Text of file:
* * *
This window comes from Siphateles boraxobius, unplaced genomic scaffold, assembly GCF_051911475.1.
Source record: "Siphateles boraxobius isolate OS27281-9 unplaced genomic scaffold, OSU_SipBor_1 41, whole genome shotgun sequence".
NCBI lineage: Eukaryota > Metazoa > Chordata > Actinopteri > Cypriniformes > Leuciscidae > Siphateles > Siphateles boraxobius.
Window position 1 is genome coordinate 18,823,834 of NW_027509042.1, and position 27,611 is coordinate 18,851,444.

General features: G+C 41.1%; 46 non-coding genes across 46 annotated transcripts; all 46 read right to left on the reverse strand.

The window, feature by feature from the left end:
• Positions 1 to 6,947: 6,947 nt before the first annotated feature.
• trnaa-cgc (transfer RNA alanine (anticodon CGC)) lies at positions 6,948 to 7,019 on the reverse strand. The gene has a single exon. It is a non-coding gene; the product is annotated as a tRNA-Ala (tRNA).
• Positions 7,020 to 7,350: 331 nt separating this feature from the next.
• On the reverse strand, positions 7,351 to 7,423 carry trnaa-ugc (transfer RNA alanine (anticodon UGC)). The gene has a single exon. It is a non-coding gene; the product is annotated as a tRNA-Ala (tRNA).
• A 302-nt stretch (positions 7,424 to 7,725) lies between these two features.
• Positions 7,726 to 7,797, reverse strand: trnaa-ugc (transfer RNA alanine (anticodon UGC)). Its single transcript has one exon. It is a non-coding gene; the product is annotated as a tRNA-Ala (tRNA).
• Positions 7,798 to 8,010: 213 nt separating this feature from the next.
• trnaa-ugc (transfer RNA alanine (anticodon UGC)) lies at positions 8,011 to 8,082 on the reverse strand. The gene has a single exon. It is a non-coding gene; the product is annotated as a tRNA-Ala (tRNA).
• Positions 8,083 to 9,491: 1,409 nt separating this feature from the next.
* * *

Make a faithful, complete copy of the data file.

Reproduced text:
This window comes from Siphateles boraxobius, unplaced genomic scaffold, assembly GCF_051911475.1.
Source record: "Siphateles boraxobius isolate OS27281-9 unplaced genomic scaffold, OSU_SipBor_1 41, whole genome shotgun sequence".
NCBI lineage: Eukaryota > Metazoa > Chordata > Actinopteri > Cypriniformes > Leuciscidae > Siphateles > Siphateles boraxobius.
Window position 1 is genome coordinate 18,823,834 of NW_027509042.1, and position 27,611 is coordinate 18,851,444.

General features: G+C 41.1%; 46 non-coding genes across 46 annotated transcripts; all 46 read right to left on the reverse strand.

The window, feature by feature from the left end:
• Positions 1 to 6,947: 6,947 nt before the first annotated feature.
• trnaa-cgc (transfer RNA alanine (anticodon CGC)) lies at positions 6,948 to 7,019 on the reverse strand. The gene has a single exon. It is a non-coding gene; the product is annotated as a tRNA-Ala (tRNA).
• Positions 7,020 to 7,350: 331 nt separating this feature from the next.
• On the reverse strand, positions 7,351 to 7,423 carry trnaa-ugc (transfer RNA alanine (anticodon UGC)). The gene has a single exon. It is a non-coding gene; the product is annotated as a tRNA-Ala (tRNA).
• A 302-nt stretch (positions 7,424 to 7,725) lies between these two features.
• Positions 7,726 to 7,797, reverse strand: trnaa-ugc (transfer RNA alanine (anticodon UGC)). Its single transcript has one exon. It is a non-coding gene; the product is annotated as a tRNA-Ala (tRNA).
• Positions 7,798 to 8,010: 213 nt separating this feature from the next.
• trnaa-ugc (transfer RNA alanine (anticodon UGC)) lies at positions 8,011 to 8,082 on the reverse strand. The gene has a single exon. It is a non-coding gene; the product is annotated as a tRNA-Ala (tRNA).
• Positions 8,083 to 9,491: 1,409 nt separating this feature from the next.